I recently caught up with Jimmy Palmiotti and asked him a few questions about being a writer in the comic industry. I’ve always been curious to know how writers process their narratives and conduct themselves within the industry, and today I finally got my answers. Come listen to Jimmy on today’s Comic Jobs!
How did you make the transition from being an inker to a writer? What inspired you to make that choice? Did you have any role models that helped influence your decision?
I never started out thinking I would become an inker in comics. It was something I got into helping some other artists at the time and it kind of stuck for a long while. As I was getting more and more work, I saw that people maybe thought I could only do one thing and that’s about when Joe Quesada and I formed Event comics and tried our hands at creating some characters and writing the books. As a natural progression, when I left Marvel Knights, my focus became more on the writing and less on the art side of things, and it wasn’t until around 2003 that I felt I had said all I could about inking in my work and put the brush away. I did smaller gigs now and again, but felt to really establish myself as a writer, I needed to super focus on only that and get to work. The transition was a decent one and only now do I feel I am getting to a place where I feel the work is getting better. I wanted to be someone that created new things , new characters and not another guy that has a run on another person’s character. I just don’t have it in my blood to be that person…sure, I am still writing Jonah Hex with Justin, but we work on our own creations all the time while we do both. As far as role models, I don’t have many…but guys like Jeff Smith, Neil Gaiman and Paul Pope inspire me daily.
How would you say you developed your writing style? Are there any exercises you do to help strengthen it? Is there any media outside of literature you look to for inspiration?
I used to read a ton of just about every subject, but these days I am a huge fan of the cinema and really get inspired by a good film or a great idea presented in a film. My writing style is far from developed on any level…I will say there is a certain amount of humor in my work that separates it from [others] but I think my real strength comes through when I write female characters. This has to do with my interest in the subject and my daily study of trying to understand what makes them tick. Women fascinate me on so many levels and I think it this devotion that makes my female characters stand out from the pack. I have so much respect and admiration for all the women in my life and I think it comes across in my work. Writing men is a little harder for me because of a sort of emotional detachment that we are perceived to have…but I think this will be something I can explore a bit more down the road in my work. Asking me to talk about this kind of stuff throws me into an endless look of dissection.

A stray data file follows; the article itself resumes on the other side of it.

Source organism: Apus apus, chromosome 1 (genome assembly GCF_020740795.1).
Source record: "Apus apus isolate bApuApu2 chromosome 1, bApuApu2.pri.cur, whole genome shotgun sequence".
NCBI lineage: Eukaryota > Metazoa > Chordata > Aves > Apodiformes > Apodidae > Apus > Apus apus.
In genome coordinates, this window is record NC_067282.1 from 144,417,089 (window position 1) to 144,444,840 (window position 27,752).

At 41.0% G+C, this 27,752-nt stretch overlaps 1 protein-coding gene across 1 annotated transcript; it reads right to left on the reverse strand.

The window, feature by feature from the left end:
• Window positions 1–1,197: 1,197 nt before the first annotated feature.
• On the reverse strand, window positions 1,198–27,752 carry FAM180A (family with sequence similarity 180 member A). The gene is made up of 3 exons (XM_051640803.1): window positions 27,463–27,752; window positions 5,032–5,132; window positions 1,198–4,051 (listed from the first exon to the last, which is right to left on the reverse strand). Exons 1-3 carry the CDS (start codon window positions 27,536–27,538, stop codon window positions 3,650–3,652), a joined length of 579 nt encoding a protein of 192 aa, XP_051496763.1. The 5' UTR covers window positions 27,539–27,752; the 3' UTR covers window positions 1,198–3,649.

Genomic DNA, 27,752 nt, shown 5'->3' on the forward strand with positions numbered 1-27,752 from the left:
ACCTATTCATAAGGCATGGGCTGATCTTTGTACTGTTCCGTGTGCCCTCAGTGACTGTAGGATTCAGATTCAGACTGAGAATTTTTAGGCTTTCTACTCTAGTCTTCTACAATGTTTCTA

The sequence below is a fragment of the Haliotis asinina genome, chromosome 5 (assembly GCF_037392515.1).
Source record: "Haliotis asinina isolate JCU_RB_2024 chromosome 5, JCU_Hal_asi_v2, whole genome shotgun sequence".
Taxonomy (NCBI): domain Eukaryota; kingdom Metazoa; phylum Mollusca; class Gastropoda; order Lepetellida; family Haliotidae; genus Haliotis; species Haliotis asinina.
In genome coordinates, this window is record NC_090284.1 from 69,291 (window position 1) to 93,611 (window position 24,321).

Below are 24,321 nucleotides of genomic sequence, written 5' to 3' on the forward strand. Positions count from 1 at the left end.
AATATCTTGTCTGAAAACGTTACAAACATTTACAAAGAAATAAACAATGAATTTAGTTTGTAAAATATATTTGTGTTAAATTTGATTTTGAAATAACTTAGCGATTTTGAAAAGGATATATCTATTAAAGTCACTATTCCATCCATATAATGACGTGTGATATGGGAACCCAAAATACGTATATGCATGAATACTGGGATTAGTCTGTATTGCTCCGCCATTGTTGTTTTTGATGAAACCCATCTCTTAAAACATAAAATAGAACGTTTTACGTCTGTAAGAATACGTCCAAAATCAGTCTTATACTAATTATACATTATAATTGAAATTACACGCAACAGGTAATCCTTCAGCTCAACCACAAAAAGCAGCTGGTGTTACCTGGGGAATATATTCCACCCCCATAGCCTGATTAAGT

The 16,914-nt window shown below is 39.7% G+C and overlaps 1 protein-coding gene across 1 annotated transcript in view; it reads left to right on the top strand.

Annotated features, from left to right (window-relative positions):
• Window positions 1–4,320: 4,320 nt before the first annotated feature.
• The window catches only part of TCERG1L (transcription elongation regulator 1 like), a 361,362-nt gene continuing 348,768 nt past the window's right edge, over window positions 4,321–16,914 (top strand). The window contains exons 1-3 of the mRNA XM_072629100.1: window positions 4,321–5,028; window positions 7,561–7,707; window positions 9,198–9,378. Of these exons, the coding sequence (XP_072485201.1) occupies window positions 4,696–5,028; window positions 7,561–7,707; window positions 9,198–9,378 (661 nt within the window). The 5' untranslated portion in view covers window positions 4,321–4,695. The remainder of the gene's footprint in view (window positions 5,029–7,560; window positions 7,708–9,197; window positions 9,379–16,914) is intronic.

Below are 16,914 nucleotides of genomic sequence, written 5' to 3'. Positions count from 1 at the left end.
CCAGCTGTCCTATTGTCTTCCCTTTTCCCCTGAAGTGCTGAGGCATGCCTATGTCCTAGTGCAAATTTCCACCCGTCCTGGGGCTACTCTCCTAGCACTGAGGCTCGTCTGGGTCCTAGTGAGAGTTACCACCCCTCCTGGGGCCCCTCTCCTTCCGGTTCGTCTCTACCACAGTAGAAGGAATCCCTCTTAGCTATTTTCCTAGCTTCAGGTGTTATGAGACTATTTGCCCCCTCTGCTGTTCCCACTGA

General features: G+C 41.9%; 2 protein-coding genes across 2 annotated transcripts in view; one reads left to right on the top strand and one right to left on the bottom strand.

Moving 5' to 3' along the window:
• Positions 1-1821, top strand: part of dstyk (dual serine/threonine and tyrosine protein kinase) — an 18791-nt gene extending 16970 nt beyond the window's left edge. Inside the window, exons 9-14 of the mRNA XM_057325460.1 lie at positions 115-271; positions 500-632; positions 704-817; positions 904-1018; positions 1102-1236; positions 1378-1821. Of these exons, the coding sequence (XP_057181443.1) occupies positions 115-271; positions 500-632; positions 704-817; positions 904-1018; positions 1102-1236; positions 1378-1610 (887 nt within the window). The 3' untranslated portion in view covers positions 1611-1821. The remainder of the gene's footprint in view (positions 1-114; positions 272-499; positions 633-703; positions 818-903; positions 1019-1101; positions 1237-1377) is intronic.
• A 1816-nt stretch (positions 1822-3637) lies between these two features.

Simple lessons and obvious ones. Be nice to people, don’t ever do negative press and celebrate your colleagues’ successes and support their failures. Be a human being and have empathy for others and their struggle and always have time to help someone less fortunate than you. This is advice for just about anything, but as writers…we can be an ultra-sensitive lot.
You’ve had a long history working with Justin Gray, including your famous run of “Jonah Hex,” what can you tell us about collaborating with another writer for so long? How did that collaboration come about?